Sociability and the Market
This paper addresses two classroom activities for exploring sociability and the role it plays in market and non-market allocations. Adam Smith’s moral sentiments theory provides a conceptual framework for understanding such behavior. In the Desert Island activity students have conversations about competing allocation methods (e.g., rationing, lottery, competition, brute force) that provide a backdrop for learning about market mechanisms and behavioral economics. Beginning students consistently pick egalitarian distributions that signal the implicit willingness to share for reasons that might be instinctual, reputational or other. Fairness in allocations mimics that found in the playing of the Ultimatum Game. The results suggest that economic instructors can successfully bring into the classroom concepts of sociability and the roles it serves in human institutions when introducing a new and different institution—the market.
(This abstract was borrowed from another version of this item.)
If you experience problems downloading a file, check if you have the proper application to view it first. In case of further problems read the IDEAS help page. Note that these files are not on the IDEAS site. Please be patient as the files may be large.
As the access to this document is restricted, you may want to look for a different version under "Related research" (further below) or search for a different version of it.
Volume (Year): 38 (2009)
Issue (Month): 2 (July)
|Contact details of provider:|| Web page: http://socialeconomics.org/|
|Order Information:||Web: http://link.springer.com/journal/12143|
References listed on IDEAS
Please report citation or reference errors to , or , if you are the registered author of the cited work, log in to your RePEc Author Service profile, click on "citations" and make appropriate adjustments.:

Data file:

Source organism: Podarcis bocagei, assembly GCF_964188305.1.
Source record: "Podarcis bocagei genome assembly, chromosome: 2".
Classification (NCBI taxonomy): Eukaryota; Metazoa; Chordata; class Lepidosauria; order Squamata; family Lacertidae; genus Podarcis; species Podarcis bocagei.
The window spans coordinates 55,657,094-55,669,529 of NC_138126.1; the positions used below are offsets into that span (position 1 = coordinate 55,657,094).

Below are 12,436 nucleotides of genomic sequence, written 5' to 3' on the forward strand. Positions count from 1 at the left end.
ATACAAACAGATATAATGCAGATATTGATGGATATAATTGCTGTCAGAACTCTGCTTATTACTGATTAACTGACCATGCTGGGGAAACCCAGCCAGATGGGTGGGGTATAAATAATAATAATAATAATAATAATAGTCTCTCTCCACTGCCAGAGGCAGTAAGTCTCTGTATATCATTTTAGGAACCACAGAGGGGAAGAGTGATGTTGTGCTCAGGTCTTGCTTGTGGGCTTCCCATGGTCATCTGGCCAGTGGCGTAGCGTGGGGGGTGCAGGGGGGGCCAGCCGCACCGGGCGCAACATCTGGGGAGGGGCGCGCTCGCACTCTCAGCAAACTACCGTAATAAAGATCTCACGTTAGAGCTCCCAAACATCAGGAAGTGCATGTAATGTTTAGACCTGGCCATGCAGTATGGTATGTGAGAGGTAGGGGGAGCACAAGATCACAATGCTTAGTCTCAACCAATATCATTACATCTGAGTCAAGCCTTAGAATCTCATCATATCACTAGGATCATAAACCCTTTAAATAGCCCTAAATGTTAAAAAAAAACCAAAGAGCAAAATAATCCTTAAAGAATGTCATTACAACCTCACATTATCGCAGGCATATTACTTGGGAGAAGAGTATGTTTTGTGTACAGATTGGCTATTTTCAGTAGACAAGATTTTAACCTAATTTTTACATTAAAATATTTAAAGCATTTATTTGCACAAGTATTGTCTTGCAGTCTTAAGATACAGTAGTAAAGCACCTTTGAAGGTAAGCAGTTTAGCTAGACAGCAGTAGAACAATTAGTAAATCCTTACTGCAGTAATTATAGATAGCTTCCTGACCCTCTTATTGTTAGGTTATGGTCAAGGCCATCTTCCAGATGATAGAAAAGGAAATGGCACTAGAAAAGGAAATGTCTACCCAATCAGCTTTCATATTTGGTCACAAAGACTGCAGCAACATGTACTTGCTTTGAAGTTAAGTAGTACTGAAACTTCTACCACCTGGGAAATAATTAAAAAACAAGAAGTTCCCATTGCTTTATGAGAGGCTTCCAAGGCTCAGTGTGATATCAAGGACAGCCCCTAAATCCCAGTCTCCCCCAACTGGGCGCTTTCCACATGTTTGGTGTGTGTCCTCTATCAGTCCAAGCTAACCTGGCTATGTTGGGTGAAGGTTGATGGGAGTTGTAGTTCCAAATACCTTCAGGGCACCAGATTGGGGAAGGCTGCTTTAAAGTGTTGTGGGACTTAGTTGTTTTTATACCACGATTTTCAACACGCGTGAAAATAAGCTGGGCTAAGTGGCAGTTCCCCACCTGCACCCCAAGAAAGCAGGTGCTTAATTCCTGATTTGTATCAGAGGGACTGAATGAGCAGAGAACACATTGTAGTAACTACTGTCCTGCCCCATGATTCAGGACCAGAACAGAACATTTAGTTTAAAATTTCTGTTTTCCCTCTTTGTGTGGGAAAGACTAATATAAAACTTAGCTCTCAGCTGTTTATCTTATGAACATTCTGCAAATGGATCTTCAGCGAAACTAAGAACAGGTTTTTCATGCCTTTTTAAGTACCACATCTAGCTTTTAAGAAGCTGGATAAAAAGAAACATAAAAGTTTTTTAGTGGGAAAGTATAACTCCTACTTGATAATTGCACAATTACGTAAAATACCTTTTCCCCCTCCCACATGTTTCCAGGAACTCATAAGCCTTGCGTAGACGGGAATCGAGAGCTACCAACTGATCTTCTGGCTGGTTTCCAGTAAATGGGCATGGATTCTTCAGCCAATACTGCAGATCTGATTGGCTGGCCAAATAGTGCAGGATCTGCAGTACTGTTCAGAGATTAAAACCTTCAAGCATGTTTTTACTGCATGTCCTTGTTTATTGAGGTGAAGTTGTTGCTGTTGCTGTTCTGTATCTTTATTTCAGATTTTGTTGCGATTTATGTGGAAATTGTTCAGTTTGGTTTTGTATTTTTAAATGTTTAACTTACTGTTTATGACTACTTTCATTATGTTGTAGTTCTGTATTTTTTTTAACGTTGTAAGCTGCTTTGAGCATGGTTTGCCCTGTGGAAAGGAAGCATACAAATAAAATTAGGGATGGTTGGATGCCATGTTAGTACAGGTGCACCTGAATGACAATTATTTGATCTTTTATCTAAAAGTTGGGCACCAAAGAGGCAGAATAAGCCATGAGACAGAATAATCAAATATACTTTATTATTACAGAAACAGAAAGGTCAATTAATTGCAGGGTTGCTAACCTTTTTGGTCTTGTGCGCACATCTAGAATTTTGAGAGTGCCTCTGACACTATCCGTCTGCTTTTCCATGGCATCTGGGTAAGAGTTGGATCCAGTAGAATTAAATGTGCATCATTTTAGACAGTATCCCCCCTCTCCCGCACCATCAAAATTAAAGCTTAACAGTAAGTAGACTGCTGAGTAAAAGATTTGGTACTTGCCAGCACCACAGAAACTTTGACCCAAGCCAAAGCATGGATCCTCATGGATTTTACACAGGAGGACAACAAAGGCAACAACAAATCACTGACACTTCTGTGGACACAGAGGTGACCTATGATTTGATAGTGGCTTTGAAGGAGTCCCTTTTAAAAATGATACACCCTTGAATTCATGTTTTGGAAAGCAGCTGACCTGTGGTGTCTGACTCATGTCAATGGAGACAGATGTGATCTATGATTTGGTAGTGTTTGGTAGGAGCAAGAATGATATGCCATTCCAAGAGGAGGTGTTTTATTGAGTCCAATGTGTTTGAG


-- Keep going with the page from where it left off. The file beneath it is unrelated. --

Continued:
- Charles F. Manski, 2000.
"Economic Analysis of Social Interactions,"
NBER Working Papers
7580, National Bureau of Economic Research, Inc.
- Rabin, Matthew, 1997.
"Psychology and Economics,"
Department of Economics, Working Paper Series
qt8jd5z5j2, Department of Economics, Institute for Business and Economic Research, UC Berkeley.
- Kahneman, Daniel & Knetsch, Jack L & Thaler, Richard H, 1986. "Fairness and the Assumptions of Economics," The Journal of Business, University of Chicago Press, vol. 59(4), pages S285-300, October.
- Hausman, Daniel M & McPherson, Michael S, 1993. "Taking Ethics Seriously: Economics and Contemporary Moral Philosophy," Journal of Economic Literature, American Economic Association, vol. 31(2), pages 671-731, June.
- Richard H. Thaler, 2000. "From Homo Economicus to Homo Sapiens," Journal of Economic Perspectives, American Economic Association, vol. 14(1), pages 133-141, Winter.
- Jonathan B. Wight, 2007. "The Treatment of Smith's Invisible Hand," The Journal of Economic Education, Taylor & Francis Journals, vol. 38(3), pages 341-358, July.
When requesting a correction, please mention this item's handle: RePEc:spr:fosoec:v:38:y:2009:i:2:p:97-110. See general information about how to correct material in RePEc.
For technical questions regarding this item, or to correct its authors, title, abstract, bibliographic or download information, contact: (Sonal Shukla)or (Rebekah McClure)
If you have authored this item and are not yet registered with RePEc, we encourage you to do it here. This allows to link your profile to this item. It also allows you to accept potential citations to this item that we are uncertain about.
If references are entirely missing, you can add them using this form.
If the full references list an item that is present in RePEc, but the system did not link to it, you can help with this form.
If you know of missing items citing this one, you can help us creating those links by adding the relevant references in the same way as above, for each refering item. If you are a registered author of this item, you may also want to check the "citations" tab in your profile, as there may be some citations waiting for confirmation.
Please note that corrections may take a couple of weeks to filter through the various RePEc services.